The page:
Artificial intelligence can be defined as follows:
- The study of mental faculties through the use of computational models. CHARNLAK & MCDERMOTT 1985
- The exciting new effort to make computers think…machines with mind, in the full and literal sense. HAUGELAND 1985
- The art of creating machines that perform functions that require intelligence when performed by people. KURZWEIL 1990
- A field of study that seeks to explain and emulate intelligent behaviour in terms of computational processes. SCHALKOFF 1990
- The study of how to make computers do things at which, at the moment, people are better. RICH & KNIGHT 2003
- The study of the computations that make it possible to perceive, reason, and act. WINSTON 1992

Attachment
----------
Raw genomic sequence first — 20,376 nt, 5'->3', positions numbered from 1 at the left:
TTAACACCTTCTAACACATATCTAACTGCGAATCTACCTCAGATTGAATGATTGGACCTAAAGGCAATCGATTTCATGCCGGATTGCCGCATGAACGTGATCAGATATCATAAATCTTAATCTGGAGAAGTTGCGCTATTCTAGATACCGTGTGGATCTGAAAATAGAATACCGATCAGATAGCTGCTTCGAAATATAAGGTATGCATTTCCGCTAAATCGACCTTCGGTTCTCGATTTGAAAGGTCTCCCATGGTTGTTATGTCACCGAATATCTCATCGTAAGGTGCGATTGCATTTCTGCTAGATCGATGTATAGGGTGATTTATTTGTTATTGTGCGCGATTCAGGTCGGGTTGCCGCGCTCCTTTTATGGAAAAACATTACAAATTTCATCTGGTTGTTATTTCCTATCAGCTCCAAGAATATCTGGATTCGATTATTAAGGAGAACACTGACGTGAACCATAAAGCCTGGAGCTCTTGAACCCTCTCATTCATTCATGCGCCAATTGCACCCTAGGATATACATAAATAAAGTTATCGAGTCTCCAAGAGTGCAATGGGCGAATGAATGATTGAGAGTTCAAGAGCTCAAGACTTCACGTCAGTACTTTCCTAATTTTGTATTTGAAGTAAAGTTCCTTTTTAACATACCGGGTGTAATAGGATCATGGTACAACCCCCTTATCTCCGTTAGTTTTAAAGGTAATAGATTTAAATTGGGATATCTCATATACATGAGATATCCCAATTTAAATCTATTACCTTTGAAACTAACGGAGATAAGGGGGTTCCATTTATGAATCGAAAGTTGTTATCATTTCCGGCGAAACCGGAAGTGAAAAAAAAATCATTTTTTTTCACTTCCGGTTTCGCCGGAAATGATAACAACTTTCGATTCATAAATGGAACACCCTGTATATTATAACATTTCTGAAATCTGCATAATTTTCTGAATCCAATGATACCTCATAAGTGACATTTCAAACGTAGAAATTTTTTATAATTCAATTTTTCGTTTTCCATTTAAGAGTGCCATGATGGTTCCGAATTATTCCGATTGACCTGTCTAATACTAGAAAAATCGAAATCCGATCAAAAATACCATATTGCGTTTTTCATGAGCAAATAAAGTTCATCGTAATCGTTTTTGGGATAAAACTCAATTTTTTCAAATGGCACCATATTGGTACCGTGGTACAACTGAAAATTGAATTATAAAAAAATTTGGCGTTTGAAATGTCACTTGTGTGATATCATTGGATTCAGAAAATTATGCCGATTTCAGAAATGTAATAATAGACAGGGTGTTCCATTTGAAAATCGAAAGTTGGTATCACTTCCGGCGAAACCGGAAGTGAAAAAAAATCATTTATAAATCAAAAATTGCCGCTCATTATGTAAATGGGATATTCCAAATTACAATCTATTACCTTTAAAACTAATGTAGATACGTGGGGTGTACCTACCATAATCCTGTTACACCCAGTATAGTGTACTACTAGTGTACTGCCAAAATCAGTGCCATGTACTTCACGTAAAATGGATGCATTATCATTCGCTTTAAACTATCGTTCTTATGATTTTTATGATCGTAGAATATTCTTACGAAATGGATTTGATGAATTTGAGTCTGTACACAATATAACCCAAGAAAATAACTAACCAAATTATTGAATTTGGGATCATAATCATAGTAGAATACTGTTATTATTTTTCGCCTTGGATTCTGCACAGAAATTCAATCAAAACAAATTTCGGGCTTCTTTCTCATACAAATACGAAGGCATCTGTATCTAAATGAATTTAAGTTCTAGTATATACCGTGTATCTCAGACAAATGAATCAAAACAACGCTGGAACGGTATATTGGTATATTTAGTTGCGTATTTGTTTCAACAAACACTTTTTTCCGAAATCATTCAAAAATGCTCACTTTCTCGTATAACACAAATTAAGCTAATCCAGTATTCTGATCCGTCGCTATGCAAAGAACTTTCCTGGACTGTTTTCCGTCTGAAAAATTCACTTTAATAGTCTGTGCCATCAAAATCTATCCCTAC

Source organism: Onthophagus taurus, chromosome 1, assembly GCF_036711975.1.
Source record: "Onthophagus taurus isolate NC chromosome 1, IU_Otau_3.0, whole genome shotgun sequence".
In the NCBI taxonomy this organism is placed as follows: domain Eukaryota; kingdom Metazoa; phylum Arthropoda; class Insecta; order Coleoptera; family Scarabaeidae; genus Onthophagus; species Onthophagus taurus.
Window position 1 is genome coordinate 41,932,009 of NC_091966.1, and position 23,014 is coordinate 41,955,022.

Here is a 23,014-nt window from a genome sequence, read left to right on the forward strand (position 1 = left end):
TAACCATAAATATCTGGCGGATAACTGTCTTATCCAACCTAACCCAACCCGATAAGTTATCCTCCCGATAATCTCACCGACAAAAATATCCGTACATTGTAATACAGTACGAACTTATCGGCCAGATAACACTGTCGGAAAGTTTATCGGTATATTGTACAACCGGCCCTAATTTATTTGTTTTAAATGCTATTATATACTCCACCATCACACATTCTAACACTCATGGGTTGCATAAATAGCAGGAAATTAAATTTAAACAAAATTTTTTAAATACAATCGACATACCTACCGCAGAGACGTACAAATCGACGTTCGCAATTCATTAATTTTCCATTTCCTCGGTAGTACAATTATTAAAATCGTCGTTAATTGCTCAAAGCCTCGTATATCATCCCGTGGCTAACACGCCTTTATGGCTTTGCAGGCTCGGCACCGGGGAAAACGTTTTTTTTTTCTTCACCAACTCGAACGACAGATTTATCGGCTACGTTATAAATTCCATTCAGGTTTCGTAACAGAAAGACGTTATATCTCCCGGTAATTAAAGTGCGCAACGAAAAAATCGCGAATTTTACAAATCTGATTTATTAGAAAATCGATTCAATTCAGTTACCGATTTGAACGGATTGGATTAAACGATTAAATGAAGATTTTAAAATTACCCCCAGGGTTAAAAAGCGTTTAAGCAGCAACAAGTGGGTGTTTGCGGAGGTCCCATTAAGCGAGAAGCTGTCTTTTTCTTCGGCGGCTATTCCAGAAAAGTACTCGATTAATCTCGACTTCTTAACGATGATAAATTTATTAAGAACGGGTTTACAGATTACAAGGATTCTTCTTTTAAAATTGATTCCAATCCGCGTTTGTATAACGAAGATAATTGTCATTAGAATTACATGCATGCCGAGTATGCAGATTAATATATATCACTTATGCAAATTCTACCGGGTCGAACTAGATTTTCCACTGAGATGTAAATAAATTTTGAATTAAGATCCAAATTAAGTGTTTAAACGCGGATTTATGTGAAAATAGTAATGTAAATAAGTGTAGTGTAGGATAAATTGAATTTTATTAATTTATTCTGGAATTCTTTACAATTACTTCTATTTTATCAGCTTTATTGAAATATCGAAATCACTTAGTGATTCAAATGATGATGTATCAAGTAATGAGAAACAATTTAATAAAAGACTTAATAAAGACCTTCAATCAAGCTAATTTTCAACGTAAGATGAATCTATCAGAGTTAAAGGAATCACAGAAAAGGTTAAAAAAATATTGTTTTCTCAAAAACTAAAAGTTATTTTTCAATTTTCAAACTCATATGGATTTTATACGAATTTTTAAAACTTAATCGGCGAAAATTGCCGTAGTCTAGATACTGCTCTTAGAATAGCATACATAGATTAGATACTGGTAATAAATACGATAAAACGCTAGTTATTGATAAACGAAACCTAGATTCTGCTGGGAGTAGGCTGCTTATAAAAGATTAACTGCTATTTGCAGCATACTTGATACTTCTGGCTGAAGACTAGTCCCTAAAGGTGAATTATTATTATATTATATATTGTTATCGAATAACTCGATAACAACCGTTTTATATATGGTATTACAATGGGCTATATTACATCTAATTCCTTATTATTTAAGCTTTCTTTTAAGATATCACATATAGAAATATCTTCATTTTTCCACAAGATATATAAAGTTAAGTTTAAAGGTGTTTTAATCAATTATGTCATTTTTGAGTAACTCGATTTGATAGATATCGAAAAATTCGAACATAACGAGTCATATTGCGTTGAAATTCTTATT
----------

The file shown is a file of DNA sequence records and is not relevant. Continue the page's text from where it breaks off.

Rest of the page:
- The branch of computer science that is concerned with the automation of intelligent behaviour. LUGER & STUBBLEFIELD 1993
According to these definitions, computer systems can be classified into the following categories.
- Systems that act like humans
- System that think like humans
- Systems that think rationally
- System that act rationally
1. System that act like humans
The Turing test, proposed by Alan Turing (1950), was designed to provide a satisfactory operational definition of intelligence, Turing defined intelligent behaviour as the ability to achieve human level performance in all cognitive tasks sufficient to fool an interrogator. Roughly, the test he proposed is that a computer should be interrogated by a human via teletype; it will pass the test if the interrogator cannot tell if there is a computer or a human at the other end.